Do some calf raises the next time you're standing in line. Take the longer route when you walk home. Knock out a quick ab circuit before your evening shower, or take a walk with your partner after dinner. Movement is movement—it accumulates and means something. But to be clear: Any movement isn't always enoughmovement. Capitalize on the various moments of downtime during your day—you'll be surprised how much you can fit in if you try. 

Why is sitting so bad for us?
On the off chance that you need a small but substantial fire under your ass to get moving, let's talk about why sitting, frankly, sucks. 
To start, sitting has unpleasant short-term effects—it can make our hips, back, and elsewhere feel stiff and tight. And if you're experiencing stiffness, pain probably isn't far behind. "Sitting with bad posture, or poor alignment, puts additional stress on our joints," Kostyukovsky says, "as well as soft tissue, like our low back."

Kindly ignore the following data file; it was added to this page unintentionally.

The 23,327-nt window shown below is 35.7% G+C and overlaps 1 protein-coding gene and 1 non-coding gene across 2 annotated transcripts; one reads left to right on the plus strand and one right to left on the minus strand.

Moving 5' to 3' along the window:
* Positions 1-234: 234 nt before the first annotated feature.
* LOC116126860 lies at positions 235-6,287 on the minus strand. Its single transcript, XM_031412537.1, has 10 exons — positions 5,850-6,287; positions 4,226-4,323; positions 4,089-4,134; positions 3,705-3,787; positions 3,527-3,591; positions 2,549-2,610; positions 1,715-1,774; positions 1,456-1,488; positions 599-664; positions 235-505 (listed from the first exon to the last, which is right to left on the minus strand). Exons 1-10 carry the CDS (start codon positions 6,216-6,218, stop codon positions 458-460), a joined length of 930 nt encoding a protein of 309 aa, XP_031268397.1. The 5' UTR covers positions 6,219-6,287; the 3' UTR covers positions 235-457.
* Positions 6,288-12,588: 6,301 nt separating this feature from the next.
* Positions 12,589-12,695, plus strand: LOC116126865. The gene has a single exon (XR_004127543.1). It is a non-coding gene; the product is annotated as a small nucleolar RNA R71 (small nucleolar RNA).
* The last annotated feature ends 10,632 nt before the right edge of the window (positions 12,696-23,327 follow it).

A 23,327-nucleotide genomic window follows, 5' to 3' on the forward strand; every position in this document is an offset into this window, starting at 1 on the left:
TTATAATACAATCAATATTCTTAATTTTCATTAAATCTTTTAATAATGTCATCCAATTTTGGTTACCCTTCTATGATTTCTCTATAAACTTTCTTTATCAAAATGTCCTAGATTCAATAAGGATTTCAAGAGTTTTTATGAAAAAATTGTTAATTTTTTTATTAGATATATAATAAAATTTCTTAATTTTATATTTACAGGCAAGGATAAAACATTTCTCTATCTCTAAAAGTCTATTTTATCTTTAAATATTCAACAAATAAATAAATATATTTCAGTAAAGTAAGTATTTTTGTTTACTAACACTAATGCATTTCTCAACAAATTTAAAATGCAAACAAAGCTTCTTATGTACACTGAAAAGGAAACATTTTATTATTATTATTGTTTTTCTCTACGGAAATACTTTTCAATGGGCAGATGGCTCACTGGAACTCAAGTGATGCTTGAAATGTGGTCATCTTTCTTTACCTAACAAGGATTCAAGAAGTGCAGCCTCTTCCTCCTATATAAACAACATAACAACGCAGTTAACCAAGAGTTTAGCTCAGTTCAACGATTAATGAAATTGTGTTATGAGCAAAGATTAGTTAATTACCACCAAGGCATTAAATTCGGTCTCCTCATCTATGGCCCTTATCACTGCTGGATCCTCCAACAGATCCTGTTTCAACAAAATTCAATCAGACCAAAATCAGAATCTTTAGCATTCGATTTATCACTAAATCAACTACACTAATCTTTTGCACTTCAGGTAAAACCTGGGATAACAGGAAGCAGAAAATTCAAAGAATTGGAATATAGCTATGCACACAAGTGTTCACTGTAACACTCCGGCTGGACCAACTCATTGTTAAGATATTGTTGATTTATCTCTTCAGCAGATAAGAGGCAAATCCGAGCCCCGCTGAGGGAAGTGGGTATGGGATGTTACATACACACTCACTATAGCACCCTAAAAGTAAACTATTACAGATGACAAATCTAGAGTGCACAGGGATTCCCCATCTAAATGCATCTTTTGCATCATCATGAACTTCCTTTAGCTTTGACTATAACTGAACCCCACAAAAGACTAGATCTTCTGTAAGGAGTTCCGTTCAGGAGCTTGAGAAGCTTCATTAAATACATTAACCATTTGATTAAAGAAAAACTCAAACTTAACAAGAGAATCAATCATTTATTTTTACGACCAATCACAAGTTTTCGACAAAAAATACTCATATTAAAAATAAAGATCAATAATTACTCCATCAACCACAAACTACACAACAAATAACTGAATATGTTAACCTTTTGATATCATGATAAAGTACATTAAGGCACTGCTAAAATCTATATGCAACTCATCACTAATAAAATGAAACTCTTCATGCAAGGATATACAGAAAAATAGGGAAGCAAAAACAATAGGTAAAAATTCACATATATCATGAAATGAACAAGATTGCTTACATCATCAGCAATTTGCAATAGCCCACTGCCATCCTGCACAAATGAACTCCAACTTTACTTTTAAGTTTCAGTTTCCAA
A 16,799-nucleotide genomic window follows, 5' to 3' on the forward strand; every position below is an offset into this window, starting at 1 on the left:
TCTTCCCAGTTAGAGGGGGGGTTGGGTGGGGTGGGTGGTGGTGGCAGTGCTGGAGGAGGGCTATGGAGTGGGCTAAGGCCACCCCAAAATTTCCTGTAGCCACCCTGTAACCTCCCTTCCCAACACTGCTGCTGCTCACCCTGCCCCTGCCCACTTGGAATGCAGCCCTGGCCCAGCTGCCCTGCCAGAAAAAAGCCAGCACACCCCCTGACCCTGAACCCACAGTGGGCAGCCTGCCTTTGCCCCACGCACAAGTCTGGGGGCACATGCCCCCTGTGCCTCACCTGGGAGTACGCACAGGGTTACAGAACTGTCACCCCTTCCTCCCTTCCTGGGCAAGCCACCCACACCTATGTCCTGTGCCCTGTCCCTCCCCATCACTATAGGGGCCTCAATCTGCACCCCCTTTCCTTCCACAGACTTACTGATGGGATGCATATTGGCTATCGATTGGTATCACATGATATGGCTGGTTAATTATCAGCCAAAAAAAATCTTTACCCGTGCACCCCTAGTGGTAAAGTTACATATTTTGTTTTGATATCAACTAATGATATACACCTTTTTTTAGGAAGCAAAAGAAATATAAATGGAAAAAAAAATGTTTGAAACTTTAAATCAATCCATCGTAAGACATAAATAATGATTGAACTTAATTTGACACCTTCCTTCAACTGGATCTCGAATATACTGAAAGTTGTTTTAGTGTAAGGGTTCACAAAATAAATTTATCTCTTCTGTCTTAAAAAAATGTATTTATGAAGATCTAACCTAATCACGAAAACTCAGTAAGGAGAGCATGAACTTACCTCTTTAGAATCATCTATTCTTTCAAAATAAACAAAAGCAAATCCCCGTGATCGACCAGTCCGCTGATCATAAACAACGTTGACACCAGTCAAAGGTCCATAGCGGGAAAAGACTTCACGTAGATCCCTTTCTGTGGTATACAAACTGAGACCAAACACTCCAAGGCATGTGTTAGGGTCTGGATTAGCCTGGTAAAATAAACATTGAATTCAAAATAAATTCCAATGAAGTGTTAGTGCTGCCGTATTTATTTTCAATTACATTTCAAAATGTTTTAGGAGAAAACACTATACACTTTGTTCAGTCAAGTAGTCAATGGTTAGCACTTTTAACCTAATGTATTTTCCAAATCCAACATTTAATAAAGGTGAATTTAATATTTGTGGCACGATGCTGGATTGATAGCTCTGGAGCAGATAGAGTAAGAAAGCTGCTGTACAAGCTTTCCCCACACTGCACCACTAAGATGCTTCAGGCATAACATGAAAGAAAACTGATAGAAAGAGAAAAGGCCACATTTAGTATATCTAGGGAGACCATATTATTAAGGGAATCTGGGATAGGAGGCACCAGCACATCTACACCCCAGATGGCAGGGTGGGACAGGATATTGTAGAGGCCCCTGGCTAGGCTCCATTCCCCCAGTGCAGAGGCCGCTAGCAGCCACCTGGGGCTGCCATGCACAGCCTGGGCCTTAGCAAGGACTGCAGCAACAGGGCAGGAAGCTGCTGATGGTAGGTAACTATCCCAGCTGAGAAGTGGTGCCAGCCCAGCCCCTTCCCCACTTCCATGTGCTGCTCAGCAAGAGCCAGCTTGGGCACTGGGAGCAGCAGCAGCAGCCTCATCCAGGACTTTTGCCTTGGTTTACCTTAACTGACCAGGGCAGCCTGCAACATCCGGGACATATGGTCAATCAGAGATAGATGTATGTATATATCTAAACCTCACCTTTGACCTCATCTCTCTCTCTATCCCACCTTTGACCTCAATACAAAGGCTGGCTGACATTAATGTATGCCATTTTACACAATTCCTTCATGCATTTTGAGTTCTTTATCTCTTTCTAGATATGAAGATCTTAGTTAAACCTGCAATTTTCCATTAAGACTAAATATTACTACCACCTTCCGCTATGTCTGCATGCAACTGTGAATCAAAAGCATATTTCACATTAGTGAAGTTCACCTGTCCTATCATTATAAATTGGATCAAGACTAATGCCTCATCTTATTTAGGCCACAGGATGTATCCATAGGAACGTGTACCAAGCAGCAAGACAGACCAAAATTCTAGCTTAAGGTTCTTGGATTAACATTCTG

Not to mention, the more sedentary you are, the more your body will want to be sedentary. In other words, not getting enough exercise or physical activity can actually make you feel tired. Kostyukovsky confirms this, noting that, "Most people don't know how to sit optimally or get lazy when sitting for prolonged periods." 
The long-term effects are even more motivating—aka they're more serious. Beyond the occasional discomfort or even chronic pain, sitting can cause irreparable damage to our bodies
"Over time, sitting can lead to musculoskeletal injuries from muscular imbalances and abnormal joint and soft tissue loading," Kostyukovsky says. "And sitting with poor posture can also lead to irreversible changes in the skeletal system, like an increased curvature in the upper back."